Health minister repeals laws, saying B.C. needs satisfied, secure health workers
|Toronto Star 08 Nov 2018 at 13:46|
VANCOUVERâ€”B.C. labour activists are celebrating the impending repeal of two bills theyâ€™ve fought to quash for almost two decades.
Minister of Health Adrian Dix introduced legislation on Thursday to repeal Bill 29 and Bill 94, which gave employers in the health-care sector broad licence to lay off employees and restrict employment-security language in collective agreements with unions. The acts came into effect in 2002 and 2003.
Workers at a Hospital Employeesâ€™ Union held a rally and barbecue in Coquitlam on July 8 that drew more than a hundred workers, family members and supporters. Labour advocates, and especially the Hospital Employeesâ€™ Union, have long argued Bill 29 and Bill 94 create unfair working conditions.Â Â (Hospital Employeesâ€™ Union)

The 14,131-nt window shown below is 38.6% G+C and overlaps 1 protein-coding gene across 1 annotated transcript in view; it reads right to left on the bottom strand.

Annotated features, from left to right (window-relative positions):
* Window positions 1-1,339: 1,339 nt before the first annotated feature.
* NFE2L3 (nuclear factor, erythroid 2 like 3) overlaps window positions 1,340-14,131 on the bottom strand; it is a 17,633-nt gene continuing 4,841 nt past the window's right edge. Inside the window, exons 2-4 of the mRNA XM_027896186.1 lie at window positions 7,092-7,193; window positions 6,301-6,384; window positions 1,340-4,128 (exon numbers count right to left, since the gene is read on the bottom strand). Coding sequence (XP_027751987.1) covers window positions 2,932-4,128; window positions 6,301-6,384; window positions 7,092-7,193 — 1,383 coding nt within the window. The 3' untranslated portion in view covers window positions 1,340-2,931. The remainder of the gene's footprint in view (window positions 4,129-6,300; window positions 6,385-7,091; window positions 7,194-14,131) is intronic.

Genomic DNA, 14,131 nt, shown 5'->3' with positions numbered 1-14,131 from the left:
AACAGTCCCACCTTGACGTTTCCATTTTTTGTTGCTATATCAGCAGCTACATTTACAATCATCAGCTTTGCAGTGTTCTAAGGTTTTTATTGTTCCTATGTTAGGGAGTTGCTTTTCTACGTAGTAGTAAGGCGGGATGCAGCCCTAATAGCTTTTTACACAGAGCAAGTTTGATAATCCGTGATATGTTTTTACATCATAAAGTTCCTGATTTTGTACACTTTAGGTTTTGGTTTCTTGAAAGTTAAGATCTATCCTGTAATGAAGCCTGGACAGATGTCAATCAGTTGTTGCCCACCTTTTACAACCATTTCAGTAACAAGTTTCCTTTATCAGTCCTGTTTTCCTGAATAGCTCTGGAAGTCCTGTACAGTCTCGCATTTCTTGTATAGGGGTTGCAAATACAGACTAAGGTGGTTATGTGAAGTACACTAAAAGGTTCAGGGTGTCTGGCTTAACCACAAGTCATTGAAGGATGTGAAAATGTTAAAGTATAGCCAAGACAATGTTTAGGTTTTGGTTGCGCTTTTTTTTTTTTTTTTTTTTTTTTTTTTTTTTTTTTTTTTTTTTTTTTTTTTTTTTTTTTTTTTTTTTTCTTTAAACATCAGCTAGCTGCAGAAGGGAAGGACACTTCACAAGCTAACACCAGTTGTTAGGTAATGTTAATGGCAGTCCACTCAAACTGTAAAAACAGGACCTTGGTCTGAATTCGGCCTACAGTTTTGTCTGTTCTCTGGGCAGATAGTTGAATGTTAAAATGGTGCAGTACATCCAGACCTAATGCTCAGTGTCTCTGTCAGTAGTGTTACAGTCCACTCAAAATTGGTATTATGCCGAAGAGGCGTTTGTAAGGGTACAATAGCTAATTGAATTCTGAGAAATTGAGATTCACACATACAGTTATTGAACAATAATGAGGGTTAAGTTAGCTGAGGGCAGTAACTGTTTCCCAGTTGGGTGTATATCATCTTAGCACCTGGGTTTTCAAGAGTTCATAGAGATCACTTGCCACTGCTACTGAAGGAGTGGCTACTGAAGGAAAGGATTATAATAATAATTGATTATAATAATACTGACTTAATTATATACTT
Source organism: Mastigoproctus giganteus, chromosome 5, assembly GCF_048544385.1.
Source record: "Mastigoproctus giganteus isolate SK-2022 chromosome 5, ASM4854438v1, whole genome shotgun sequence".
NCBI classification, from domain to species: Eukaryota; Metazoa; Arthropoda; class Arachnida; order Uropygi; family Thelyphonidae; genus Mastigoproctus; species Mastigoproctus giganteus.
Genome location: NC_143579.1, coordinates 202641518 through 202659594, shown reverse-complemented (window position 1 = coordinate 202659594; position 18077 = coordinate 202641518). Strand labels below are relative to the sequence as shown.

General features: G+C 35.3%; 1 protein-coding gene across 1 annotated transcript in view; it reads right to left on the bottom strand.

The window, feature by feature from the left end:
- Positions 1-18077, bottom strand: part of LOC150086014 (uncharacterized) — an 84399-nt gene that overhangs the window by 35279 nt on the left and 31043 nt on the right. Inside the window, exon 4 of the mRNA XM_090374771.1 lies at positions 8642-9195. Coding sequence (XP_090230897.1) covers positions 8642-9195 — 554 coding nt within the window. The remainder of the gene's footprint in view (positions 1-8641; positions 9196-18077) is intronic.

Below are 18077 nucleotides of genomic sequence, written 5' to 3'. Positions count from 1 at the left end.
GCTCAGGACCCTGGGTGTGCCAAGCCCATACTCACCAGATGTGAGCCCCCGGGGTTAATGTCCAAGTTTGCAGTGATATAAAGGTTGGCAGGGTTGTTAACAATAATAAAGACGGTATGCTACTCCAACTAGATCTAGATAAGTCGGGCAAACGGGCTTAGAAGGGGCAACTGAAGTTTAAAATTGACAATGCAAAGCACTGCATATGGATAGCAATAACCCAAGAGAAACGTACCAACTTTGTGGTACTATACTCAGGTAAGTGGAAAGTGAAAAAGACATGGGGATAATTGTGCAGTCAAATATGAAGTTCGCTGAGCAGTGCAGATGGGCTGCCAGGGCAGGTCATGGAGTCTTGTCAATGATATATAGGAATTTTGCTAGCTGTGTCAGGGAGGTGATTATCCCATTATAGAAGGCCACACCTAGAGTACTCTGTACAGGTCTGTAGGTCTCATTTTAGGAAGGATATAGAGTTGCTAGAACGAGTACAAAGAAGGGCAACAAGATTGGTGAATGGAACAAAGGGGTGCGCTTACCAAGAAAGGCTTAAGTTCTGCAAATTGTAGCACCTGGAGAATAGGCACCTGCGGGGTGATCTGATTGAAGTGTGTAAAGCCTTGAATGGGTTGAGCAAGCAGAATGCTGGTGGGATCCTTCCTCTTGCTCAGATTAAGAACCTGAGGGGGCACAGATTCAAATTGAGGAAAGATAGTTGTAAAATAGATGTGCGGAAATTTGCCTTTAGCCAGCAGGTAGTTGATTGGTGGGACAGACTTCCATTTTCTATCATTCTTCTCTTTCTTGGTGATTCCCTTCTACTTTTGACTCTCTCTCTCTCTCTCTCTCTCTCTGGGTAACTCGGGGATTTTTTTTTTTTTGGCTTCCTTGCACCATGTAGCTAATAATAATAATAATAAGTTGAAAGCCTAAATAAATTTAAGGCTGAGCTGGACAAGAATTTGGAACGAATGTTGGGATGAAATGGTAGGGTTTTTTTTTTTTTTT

Labour advocates, and especially the Hospital Employeesâ€™ Union , have long argued the acts create unfair working conditions that disproportionately impact women of colour. These women comprise a large share of care-home employees performing duties like cleaning facilities and looking after seniors in long-term care.
Contract flipping â€” which occurs when contracted employees who unionize are laid off and replaced with workers under another contract â€” in B.C. and can result in low-wage workers losing whatever protections theyâ€™ve gained through unionization.
An expert panel that reviewed B.C.â€™s labour code for the first time since 1992 released recommendations last month aimed at ending contract flipping in certain sectors, including health care.
In a statement released by the government Thursday, Dix is quoted saying: â€śThis legislation will help to enhance the team-based care environment people count on at every level, from hospitals to care homes and in the community.â€ť
Irene Lanzinger, president of the BC Federation of Labour, said in a statement Thursday that the repeal will be a positive move for both workers and patients who rely on their services and companionship.
â€śRepealing the legislation is a positive step that will end rampant contract-flipping in health care and make for more stable care â€” especially for seniors,â€ť Lanzinger said.